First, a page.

About > History
Union University is a private, four-year liberal arts university, founded in 1823, and affiliated with the Tennessee Baptist Convention. As an institution that is Baptist by tradition and evangelical by conviction, Union has a heritage of academic excellence and is well known for providing qualitatively distinctive Christian education. Union seeks to provide a grace filled community and a Christian context where undergraduate and graduate education can be offered. Recognized in the top tier of Southern liberal arts colleges by U.S. News and World Report, Union is also ranked as one of five highly selective private institutions by Time Magazine and Princeton Review.
Union University is located in historic Jackson, Tennessee, a city of about 70,000, located 80 miles east of Memphis and 120 miles west of Nashville. Union University has approximately 4,100 undergraduate and graduate students. There are approximately 3,200 undergraduate and graduate students on the Jackson main campus, and 900 on the Germantown extension site. The School of Nursing serves as one of the largest majors for Union University.
Union University began an Associate Degree program in the early 1960’s in response to community need and the support of leaders in the health care field. In 1977, the insistent demand by RNs and their employers for additional nursing educational opportunities led to a feasibility study and subsequent development of the RN–BSN program. In 1979, the Tennessee Board of Nursing granted initial approval for the RN–BSN program on the main campus in Jackson. The first RN–BSN class graduated in May 1980. In 1986, an RN–BSN program was developed in Memphis. The Memphis campus moved locations and became the Germantown campus in August 1997.
In the early 1990’s a local community college developed another associate degree program. At that time, Union University School of Nursing (SON) seized the opportunity to support professional nursing by focusing on baccalaureate education. In 1992, Union University School of Nursing admitted its first Basic BSN class. Shortly thereafter, in 1995, the associate degree program closed. In an effort to improve the mobility of licensed practical nurses, the School of Nursing offers an LPN Bridge program. An accelerated second-degree BSN track began in January 2004 and most recently, a 14-Month BSN Degree Completion track was initiated in summer of 2006. The 14-Month BSN Degree Completion track was discontinued in 2008. The BSN program is accredited by the Commission on Collegiate Nursing Education (CCNE) through 2016. This program also has full approval from the Tennessee Board of Nursing through 2011.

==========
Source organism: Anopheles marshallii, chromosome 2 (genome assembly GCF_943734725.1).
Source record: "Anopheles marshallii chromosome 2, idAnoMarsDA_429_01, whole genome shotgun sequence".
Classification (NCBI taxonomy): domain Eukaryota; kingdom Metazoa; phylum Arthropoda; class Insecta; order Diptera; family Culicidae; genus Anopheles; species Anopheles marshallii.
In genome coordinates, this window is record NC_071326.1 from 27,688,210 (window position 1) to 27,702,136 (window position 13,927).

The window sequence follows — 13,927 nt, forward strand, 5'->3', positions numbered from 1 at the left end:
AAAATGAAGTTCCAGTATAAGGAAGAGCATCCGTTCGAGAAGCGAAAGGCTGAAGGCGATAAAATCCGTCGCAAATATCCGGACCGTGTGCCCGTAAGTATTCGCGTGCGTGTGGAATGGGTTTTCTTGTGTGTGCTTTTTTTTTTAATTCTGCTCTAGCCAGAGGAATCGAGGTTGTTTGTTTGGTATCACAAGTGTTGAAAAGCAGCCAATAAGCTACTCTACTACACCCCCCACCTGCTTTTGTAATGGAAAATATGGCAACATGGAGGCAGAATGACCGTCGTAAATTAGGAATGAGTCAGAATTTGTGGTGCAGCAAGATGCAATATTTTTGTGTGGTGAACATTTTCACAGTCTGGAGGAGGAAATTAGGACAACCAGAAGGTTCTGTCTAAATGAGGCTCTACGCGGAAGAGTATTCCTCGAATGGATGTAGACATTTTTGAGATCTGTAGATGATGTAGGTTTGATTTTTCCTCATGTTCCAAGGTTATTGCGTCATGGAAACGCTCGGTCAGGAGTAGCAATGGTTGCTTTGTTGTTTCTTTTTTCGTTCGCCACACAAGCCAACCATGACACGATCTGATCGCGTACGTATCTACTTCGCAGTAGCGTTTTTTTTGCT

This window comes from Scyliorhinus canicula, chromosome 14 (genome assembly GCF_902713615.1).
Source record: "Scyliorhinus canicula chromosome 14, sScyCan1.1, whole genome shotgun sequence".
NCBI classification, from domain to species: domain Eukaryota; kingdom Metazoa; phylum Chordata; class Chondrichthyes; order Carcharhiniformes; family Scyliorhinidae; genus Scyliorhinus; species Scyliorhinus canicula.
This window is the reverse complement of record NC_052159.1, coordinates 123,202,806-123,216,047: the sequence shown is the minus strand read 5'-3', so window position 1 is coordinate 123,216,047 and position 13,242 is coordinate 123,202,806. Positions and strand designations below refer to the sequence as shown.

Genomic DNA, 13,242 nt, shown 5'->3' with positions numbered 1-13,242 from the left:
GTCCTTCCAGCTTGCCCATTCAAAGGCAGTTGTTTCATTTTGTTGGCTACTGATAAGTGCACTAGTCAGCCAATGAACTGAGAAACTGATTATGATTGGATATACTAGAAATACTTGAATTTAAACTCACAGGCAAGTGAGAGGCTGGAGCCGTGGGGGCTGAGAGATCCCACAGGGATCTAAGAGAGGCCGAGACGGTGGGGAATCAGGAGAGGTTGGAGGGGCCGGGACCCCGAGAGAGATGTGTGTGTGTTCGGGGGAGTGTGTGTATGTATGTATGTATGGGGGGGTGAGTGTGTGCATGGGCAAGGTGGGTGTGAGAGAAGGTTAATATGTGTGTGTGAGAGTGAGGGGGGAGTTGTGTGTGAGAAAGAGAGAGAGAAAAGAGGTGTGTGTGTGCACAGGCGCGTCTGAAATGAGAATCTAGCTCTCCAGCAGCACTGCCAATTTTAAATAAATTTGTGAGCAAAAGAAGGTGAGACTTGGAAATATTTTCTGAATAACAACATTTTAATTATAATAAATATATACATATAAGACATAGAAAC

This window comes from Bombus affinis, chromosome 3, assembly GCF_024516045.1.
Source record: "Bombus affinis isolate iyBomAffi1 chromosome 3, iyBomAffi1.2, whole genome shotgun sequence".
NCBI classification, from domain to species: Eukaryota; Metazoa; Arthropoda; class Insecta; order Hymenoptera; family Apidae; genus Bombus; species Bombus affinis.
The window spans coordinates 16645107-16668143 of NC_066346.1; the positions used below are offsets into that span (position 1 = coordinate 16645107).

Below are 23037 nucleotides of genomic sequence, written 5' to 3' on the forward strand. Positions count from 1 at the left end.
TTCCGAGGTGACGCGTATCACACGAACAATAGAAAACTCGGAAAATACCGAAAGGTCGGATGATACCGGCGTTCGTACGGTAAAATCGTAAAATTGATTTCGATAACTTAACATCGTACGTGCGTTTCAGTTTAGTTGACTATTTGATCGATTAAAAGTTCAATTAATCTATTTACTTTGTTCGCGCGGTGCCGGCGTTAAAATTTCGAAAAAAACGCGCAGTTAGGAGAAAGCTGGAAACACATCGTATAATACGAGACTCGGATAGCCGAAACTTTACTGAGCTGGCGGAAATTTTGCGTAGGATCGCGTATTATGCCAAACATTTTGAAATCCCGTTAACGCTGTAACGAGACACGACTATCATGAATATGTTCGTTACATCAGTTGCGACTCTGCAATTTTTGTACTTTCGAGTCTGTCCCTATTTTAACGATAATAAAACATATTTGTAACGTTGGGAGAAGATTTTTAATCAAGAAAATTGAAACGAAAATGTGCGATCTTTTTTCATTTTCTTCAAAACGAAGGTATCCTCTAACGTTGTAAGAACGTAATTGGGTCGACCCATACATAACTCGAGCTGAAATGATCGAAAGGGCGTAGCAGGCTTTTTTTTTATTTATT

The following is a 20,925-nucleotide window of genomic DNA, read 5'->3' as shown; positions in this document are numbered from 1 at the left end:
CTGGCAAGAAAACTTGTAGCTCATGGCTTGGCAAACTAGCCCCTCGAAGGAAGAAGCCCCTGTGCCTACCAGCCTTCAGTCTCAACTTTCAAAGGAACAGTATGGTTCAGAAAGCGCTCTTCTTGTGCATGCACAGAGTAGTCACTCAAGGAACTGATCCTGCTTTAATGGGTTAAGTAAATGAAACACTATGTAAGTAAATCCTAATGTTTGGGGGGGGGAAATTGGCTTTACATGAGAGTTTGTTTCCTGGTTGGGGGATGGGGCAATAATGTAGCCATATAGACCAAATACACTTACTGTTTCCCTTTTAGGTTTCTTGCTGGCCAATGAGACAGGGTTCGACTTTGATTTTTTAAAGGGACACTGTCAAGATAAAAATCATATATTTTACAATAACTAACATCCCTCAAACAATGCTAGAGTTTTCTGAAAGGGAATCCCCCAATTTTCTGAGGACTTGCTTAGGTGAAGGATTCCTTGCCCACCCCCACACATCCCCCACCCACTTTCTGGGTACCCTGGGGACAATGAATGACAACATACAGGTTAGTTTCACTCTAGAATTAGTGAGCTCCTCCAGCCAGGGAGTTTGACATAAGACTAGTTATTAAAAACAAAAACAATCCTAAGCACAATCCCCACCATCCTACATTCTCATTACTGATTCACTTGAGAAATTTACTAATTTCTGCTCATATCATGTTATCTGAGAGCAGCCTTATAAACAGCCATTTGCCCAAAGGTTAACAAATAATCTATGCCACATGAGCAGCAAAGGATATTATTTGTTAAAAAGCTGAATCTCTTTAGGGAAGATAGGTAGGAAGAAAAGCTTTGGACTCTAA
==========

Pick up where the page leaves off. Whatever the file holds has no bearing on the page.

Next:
The SON graduate program was initiated in 2000 with a program leading to a Master of Science degree in Nursing. The first cohort of 26 students was admitted in August 2000. Fifteen were admitted on the Jackson campus, and 11 were admitted on the Germantown campus. The MSN program of study is designed to build upon the generalist preparation of the first professional baccalaureate degree. The American Association of Colleges of Nursing (AACN) document, The Essentials of Master’s Education for Advanced Practice Nursing (1996), serves as the guide for curriculum design and development. The MSN program was restructured in 2005 and now offers five tracks. These include Nursing Education, Nursing Administration, Nurse Anesthesia, Family Nurse Practitioner, Pediatric Nurse Practitioner, and Adult Nurse Practitioner. The Nurse Practitioner, Nursing Administration, and Nursing Education tracks are offered on both campuses. In 2009, the Nursing Administration and Nursing Education tracks in the MSN program were developed as fully online educational tracks. The MSN Program is fully accredited by the Commission on Collegiate Nursing Education (CCNE) through 2016. The program also has full approval from the Tennessee Board of Nursing through 2011. The post-master's Doctor of Nursing Practice (DNP) Program was approved by the University in fall 2008 and began implementation in fall 2009. The American Association of Colleges of Nursing (AACN) document, The Essentials of Doctoral Education for Advanced Practice Nursing (2006) and Council on Accreditation of Nurse Anesthesia Educational Programs, serves as the guides for curriculum design and development of the DNP program. The DNP program has full approval from the Southern Association of Colleges and Schools (SACS), Commission on Collegiate Nursing Education (CCNE), and Council on Accreditation of Nurse Anesthesia Educational Programs (COA).